Agents of change
Nola identified three factors that need to change in order for such countries to grow their games industry: society as a whole; the public sector; and the private sector.
Government funding won't come into play until there are some solid numbers showing ministers the potential of their investment, said Nola: “They're not the ones who want to risk their jobs giving money to a fledgeling industry.”
As for individuals and society as a whole, Nola speaks of the great power in enthusiastic individuals - but particularly in civil associations who, if their organisation is good enough, “can move mountains with little resources.”
Their potential, he confesses, is somewhat hamstrung by the fact they largely operate on a volunteer basis, however. Instead it's the private sector that comes closer to finding the real key to change, according to Nola.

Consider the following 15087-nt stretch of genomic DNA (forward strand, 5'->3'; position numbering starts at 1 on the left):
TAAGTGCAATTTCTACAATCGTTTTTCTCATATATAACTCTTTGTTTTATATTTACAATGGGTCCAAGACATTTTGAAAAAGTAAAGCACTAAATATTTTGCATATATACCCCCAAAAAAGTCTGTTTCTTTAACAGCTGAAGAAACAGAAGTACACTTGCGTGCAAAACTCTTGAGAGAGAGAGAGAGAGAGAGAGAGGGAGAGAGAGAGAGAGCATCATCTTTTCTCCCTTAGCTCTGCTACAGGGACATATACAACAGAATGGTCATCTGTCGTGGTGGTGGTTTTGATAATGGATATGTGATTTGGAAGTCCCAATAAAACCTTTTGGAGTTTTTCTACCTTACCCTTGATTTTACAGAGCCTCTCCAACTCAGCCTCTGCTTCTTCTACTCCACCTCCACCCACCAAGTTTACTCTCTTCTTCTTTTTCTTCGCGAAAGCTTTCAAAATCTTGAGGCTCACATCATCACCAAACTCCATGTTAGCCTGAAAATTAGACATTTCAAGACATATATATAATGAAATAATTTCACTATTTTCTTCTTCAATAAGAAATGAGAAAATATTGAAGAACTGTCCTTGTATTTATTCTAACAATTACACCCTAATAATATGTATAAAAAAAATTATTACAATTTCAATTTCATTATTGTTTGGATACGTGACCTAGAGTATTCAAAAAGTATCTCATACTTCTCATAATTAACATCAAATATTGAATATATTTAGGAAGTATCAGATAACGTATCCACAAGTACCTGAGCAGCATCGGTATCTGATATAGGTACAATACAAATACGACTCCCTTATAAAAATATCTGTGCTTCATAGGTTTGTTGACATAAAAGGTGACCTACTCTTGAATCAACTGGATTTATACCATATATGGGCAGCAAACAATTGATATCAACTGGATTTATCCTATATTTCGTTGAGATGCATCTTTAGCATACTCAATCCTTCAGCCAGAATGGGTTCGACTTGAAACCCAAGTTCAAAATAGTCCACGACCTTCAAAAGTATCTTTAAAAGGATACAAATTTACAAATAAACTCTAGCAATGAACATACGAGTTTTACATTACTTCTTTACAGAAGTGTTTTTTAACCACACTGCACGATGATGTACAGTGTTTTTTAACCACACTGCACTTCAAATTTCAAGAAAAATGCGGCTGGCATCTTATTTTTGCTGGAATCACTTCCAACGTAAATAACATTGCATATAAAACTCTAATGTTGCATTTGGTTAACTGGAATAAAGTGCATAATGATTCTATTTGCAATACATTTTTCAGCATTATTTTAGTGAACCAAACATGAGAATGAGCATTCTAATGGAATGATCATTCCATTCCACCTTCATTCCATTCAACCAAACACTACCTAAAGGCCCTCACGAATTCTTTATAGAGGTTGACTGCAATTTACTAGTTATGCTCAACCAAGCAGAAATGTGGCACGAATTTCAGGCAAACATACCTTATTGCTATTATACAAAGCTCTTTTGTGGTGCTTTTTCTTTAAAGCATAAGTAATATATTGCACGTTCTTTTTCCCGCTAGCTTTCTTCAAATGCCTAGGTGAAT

“We cannot count on developers alone to lead the development of a game industry,” he said.
We cannot count on developers alone to lead the development of a game industry.Lovro Nola
“So we come to specialist media, like Reboot, who obviously benefit from an increased audience if the game industry is bigger.”
Still, even a major publication like Reboot - the hosts of the very conference at which Nola delivered this talk - is unable to fully champion the native development scene because of the need to “balance the national and international scale” that comes with being an impartial media outlet.
Hosting an event which invites international speakers and press to rub shoulders with Croatian indies is a good example of Reboot exercising its power to support the scene within the confines of editorial ethics, one might add.